One of the most challenging yet beneficial parts of being in a leadership role is providing constructive criticism. It can be difficult to deliver negative feedback to an employee or coworker. Yet, if done correctly, constructive criticism can be incredibly beneficial. It allows you to express exactly what expectations aren’t being met, and gives the recipient a new perspective on how they can improve.
For those unfamiliar or uncomfortable with delivering constructive criticism, I’ve created an in-depth guide to facilitate the process.
The issue here is that often you’ve seen the same problems over and over with your executive or employee, and they need to make changes and they haven’t made these changes. That’s when you really need to address them in a more specific and maybe intensive way.
“Matthew, in the past month, you’ve made two major decisions that touch the product team and the marketing team without consulting them or even letting them know you’ve missed the opportunity to get their feedback, which would be valuable and their input, which is essential to the success of our project. And now I’m concerned that because they haven’t been in the loop, they’re not going to CO on the process with you. So it’s gonna be much harder for us to finish this project. We’ve talked about this before. And you told me that you’d make sure to get people’s input before you made decisions. I need you to fix this one problem by going and talking to these folks right now. And then even more critically, I need you to operate differently from now on. You’re not going to be successful and we won’t be successful as a business if you don’t collaborate a lot more closely. I’d love to hear back from you by the end of the week about your plan to solve this once and for all. I’m here to help you if you need me. And I’m more than happy to talk through your plan. But I need you to take ownership of this issue and fix it.”
Here I have communicated to them the seriousness of the issue. This specific thing you want them to go and fix, and the timeline that you want to hear back from them, it’s not just going to fall off the radar that you’ve actually agreed on a timeframe, they’re gonna come back and give you a plan. That’s important to make a forward motion. My suggestion to you is that you roleplay, this, I know, you don’t want to roleplay it, nobody wants to roleplay. But I really encourage you to do that. Because first of all, it’s going to help you get your tone neutral. And that’s going to possibly reduce defensiveness and set up actually a good dialogue after this conversation, which is important.
Constructive Criticism: Follow-up
Now, let’s assume that you’ve had a couple of these conversations and things have not improved, that is disappointing. But we have to get to the conversation before the firing conversation. You never want people to be surprised when they get fired. And you also want to tell yourself, I did everything I could to help this person make changes, and I communicated to this person and the person should not be surprised. So that’s why it’s important just for you and your own sanity.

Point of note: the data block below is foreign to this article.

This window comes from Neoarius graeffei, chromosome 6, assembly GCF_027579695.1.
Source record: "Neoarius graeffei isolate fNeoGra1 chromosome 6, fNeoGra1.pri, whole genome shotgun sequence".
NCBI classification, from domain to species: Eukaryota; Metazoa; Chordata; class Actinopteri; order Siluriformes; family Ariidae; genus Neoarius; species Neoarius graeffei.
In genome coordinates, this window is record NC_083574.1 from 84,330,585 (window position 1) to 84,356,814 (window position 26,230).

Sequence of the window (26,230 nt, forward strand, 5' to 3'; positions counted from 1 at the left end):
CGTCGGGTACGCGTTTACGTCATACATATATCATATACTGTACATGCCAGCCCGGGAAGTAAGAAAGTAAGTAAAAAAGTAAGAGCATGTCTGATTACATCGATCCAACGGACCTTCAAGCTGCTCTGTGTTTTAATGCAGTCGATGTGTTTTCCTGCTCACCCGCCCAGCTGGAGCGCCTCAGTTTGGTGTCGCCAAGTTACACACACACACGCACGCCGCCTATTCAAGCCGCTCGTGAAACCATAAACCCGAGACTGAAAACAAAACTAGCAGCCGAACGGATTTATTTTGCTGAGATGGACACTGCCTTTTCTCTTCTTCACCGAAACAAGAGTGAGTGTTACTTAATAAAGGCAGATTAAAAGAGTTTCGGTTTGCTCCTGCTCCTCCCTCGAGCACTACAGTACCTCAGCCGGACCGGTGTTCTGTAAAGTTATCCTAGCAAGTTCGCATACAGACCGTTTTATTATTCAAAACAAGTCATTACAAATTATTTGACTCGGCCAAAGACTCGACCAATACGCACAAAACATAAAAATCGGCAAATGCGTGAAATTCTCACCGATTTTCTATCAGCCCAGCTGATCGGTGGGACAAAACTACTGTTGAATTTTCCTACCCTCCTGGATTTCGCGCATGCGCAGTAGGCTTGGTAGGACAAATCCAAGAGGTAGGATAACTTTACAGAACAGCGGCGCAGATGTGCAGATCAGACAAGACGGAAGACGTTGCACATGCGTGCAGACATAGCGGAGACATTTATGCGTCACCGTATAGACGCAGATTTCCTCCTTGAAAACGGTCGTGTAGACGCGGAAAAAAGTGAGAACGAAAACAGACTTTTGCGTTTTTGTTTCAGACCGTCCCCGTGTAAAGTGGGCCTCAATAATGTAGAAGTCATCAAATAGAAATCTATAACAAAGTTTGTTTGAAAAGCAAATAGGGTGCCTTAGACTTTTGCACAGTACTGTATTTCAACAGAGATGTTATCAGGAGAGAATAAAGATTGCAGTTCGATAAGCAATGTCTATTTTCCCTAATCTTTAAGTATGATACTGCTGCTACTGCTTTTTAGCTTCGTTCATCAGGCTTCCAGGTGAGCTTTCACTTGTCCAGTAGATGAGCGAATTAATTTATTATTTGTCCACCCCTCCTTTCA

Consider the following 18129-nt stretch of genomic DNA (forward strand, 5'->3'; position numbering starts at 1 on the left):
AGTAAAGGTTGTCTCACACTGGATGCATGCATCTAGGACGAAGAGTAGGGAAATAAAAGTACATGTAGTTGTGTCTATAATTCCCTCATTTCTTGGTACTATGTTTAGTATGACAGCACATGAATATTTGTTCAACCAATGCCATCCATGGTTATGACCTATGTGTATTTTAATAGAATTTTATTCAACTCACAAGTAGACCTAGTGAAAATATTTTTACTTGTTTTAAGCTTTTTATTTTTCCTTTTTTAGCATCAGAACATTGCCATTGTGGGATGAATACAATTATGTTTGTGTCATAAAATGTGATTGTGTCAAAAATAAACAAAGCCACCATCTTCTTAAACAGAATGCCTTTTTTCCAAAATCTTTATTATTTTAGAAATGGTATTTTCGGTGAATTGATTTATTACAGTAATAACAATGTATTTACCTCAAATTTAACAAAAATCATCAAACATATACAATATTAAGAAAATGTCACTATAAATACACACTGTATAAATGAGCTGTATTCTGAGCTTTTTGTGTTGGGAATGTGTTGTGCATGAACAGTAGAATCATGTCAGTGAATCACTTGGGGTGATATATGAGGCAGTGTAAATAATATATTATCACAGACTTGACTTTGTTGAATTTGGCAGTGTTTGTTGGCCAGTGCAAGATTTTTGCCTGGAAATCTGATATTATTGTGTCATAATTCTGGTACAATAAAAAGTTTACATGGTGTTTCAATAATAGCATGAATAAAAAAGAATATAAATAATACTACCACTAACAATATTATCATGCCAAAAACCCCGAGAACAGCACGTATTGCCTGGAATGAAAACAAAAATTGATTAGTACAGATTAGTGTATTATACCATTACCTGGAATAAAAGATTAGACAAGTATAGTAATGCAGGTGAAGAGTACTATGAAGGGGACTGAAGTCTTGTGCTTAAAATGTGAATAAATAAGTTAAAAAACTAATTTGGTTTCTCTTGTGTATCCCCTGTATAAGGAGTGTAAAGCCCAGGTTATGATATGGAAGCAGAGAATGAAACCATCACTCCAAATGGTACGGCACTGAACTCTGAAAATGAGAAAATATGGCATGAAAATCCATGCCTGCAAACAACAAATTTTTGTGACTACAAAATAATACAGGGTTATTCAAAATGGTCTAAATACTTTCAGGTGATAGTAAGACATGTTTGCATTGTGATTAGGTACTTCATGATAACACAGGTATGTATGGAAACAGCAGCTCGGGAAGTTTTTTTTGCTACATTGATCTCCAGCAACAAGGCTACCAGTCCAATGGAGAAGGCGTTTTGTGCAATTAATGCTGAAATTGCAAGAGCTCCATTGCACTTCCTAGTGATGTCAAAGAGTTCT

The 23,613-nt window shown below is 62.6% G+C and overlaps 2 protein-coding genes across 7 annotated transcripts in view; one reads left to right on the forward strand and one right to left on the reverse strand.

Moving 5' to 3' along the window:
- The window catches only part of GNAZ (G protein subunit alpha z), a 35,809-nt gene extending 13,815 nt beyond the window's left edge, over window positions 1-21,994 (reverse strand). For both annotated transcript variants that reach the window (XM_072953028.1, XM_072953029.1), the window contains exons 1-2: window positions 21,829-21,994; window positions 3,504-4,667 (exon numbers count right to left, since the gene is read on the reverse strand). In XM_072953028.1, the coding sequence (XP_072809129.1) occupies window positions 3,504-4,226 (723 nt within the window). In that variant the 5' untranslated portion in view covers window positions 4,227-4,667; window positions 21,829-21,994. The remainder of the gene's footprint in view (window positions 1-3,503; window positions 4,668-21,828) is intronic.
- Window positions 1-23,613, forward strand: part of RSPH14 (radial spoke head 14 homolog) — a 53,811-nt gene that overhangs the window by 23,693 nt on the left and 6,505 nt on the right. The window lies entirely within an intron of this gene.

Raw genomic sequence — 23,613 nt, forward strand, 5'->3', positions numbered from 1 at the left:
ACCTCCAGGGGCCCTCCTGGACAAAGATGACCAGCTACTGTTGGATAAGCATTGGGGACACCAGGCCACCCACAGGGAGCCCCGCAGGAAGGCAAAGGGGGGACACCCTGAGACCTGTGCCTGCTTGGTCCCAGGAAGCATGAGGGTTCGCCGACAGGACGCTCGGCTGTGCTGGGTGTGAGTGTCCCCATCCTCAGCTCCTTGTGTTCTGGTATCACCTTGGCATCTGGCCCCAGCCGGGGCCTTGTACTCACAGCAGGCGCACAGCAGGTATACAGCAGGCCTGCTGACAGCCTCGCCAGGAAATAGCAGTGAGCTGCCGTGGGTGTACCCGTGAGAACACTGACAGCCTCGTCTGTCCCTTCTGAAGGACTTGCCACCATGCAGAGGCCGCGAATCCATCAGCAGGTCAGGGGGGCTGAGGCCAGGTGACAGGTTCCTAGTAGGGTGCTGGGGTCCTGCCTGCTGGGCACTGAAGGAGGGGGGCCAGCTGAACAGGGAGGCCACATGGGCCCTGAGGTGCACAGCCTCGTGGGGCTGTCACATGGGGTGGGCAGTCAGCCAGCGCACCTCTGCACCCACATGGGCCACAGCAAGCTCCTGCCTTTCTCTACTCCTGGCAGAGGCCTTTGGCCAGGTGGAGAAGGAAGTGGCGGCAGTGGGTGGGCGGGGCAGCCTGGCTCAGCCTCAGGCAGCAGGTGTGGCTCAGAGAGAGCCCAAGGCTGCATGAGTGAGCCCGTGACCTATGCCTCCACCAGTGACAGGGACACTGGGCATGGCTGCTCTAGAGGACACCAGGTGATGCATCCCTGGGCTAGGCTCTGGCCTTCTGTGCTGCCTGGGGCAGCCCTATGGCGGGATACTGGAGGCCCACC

“Camelia, we need to have a serious conversation. You and your team have consistently not met your goals or even come close. And as a result, we’ve had to move the new product launch twice at the last minute. I know things come up. But your job is to anticipate what those things are. Manage your team to deal with them and work with your peers to coordinate all of it. And I don’t see you doing that. What I need you to do is immediately debrief with your team and your peers, pull together a launch schedule that will meet our business goals, and then make that date. If you can’t do that within the next two months, I’m sorry to tell you, I’m going to have to find a new leader to take your role. And we’re going to have to part ways. I’m telling you this because I want you to know where I stand on this. And I want you to take it seriously. If there’s anything you need for me to help you improve, let me know. I want to hear back from you by the end of the week about how you’re approaching this.”
“Matthew, we need to have a serious conversation. We’ve talked in the past about my concerns about you making unilateral decisions about areas that affect other areas of the business. Collaboration and transparency are super important values here. And if you keep making decisions in a vacuum, you aren’t being collaborative or transparent. You’re also not getting good ideas from others, you’re surprising people, and you’re not getting buy-in from the people that you need. You’re also making people feel dismissed. It’s not a sustainable way to work. I need you to know that if you can’t fix this issue, we’re going to have to part ways. I’m telling you this because I want you to know where I stand. And I want you to take it seriously. I need you to fix this immediately by mending fences with your peers and employees and taking into account their input before key decisions. If there’s anything you need for me to help you let me know, I want to hear back from you by the end of the week about how you’re approaching this. And I need to see improvement within 30 days.”
Now, this is definitely one you’re going to want to roleplay. And remember to stay even-keeled and be ready for discussion after this, I can’t give you a script for an unscripted dialogue that’s going to take place after you land this one. So in your roleplay, think through how your employee might respond. And what you might say during the discussion that will follow. When you prepare for what they say in response and practice getting your mouth around the words of the script, it will make you feel much more confident.
“Wise people prefer to benefit from constructive criticism rather than be ruined by false praise.”
— Shiv Khera